BRINGING AND DEFENDING AGAINST JURISDICTIONAL CHALLENGES

By August 15, 2012 May 3rd, 2017 Litigation Tips

A critical inquiry at the start of any lawsuit is whether your client or adversary is subject to jurisdiction in the chosen forum.  Even experienced litigators often overlook this key issue.
At Lewis & Llewellyn, we specialize in bringing and defending against jurisdictional challenges.  In the last six months, we have:

  • Defended a well-known San Francisco internet review site in federal court against a motion to dismiss based on the “first-to-file” rule;
  • Brought motions based on forum non conveniens and a motion to dismiss based on a forum selection clause on behalf of a British conglomerate;
  • Defended against a motion to dismiss or stay based upon forum non conveniens and a forum selection clause in a high-profile employee lift-out case; and
  • Brought a motion to dismiss in Florida federal court based on a lack of personal jurisdiction on behalf of one of the nation’s leading Real Estate Investment Trusts.

Litigating these issues requires a detailed legal analysis.  First, as the United States Supreme Court explained in Burger King Corp. v. Rudzewicz, a defendant may not be sued in a jurisdiction “with which he has established no meaningful contacts, ties or relations.”  In California, when a nonresident defendant challenges the court’s jurisdiction, the burden of proof is placed upon the plaintiff to establish the facts of jurisdiction by a preponderance of evidence.  The plaintiff must present specific evidentiary facts through competent, admissible evidence to establish personal jurisdiction over the defendant.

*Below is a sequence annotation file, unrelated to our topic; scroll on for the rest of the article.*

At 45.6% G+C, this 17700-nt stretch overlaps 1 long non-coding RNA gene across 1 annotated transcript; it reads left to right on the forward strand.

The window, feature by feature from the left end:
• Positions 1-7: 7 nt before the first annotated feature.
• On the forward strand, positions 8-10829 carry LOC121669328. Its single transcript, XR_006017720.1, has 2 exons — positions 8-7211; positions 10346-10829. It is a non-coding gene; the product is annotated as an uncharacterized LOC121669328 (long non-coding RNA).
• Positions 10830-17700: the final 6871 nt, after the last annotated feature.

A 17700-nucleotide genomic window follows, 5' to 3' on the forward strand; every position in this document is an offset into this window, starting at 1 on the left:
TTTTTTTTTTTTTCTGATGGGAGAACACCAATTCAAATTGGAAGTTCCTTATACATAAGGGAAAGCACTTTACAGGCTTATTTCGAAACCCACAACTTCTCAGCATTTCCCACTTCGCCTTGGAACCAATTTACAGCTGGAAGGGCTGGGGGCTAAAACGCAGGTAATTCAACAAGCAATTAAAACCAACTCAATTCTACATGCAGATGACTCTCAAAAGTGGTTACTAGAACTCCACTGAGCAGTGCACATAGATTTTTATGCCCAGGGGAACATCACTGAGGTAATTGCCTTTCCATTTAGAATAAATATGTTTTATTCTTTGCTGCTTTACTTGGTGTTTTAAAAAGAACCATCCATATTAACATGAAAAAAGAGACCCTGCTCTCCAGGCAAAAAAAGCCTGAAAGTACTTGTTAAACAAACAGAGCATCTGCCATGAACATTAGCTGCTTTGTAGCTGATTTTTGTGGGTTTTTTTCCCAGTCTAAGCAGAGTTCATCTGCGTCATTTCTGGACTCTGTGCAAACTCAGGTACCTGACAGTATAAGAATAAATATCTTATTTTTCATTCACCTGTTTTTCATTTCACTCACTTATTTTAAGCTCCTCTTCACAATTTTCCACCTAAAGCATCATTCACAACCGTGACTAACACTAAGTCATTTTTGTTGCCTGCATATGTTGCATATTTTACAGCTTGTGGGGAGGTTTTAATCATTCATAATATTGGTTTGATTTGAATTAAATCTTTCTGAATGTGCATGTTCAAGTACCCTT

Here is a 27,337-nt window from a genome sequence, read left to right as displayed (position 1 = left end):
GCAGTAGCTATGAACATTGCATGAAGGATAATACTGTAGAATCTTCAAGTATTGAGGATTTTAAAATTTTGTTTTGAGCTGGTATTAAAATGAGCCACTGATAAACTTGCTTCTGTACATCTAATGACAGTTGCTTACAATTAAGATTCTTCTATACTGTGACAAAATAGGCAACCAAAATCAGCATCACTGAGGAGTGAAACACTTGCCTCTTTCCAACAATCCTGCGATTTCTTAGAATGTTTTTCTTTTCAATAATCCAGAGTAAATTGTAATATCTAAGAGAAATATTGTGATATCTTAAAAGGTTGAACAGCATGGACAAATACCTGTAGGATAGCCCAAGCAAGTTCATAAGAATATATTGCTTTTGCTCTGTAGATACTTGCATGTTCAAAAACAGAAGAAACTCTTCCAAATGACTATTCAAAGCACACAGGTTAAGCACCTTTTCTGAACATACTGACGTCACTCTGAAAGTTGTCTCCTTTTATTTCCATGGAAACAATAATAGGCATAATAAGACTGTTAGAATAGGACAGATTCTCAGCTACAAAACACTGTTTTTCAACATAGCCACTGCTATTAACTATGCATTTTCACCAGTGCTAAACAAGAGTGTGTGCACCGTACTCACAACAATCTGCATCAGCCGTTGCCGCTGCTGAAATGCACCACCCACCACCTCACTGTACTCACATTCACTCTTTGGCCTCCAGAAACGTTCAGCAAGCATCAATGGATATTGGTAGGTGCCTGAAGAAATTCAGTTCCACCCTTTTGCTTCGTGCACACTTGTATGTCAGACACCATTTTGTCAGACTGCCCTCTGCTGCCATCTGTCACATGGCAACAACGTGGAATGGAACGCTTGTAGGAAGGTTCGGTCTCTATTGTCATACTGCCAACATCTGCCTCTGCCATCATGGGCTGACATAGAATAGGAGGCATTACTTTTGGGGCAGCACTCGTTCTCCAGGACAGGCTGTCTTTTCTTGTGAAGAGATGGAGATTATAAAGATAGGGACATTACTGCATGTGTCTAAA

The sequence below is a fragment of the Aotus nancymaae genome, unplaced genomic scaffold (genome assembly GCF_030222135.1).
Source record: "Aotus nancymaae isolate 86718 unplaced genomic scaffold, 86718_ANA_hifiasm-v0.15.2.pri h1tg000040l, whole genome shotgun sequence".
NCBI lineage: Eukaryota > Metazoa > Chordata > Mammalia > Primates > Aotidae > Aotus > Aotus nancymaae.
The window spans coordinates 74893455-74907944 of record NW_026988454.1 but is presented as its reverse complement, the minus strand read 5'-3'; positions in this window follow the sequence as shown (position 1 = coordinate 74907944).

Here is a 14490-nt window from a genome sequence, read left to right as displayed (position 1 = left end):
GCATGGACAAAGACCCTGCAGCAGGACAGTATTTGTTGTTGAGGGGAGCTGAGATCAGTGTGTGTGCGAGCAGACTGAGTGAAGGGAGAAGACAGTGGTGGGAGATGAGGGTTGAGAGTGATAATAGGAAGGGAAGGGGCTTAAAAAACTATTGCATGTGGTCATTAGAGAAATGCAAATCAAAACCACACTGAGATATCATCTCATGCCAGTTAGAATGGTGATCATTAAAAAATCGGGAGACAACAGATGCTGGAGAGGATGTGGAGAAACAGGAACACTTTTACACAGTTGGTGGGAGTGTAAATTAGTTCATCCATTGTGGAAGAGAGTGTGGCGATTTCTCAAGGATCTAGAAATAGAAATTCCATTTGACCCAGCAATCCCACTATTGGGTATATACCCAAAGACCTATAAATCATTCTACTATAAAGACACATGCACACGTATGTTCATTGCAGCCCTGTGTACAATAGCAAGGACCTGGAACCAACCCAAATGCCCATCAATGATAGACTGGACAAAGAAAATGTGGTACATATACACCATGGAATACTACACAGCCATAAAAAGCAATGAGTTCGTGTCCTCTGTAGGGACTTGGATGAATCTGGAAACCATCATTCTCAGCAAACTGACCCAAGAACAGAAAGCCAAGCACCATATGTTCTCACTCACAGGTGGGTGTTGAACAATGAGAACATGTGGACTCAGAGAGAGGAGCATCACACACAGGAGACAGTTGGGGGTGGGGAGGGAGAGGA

Section 418.10 of the California Code of Civil Procedure provides the exclusive procedure for challenging jurisdiction at the outset of a case.  It provides that a party may move to quash service of summons for lack of jurisdiction “on or before the last day of his or her time to plead.”  However, if a party makes a general appearance before filing a motion to quash, then any objection to the court’s jurisdiction may be waived.  Acts which constitute a general appearance include, among other things, filing a demurrer, motion to strike or answer; propounding discovery; and issuing a deposition subpoena.  Conversely, if a motion to quash is timely made, a defendant’s later pleadings and participation in discovery do not waive lack of personal jurisdiction until after the court enters an order denying the motion and any related writ proceedings are concluded.

The conclusion is clear: if a defendant intends to challenge jurisdiction in California, it is critical that the first step in the lawsuit be a motion to quash service of summons, otherwise the defendant may find that its challenge to the court’s jurisdiction has been waived.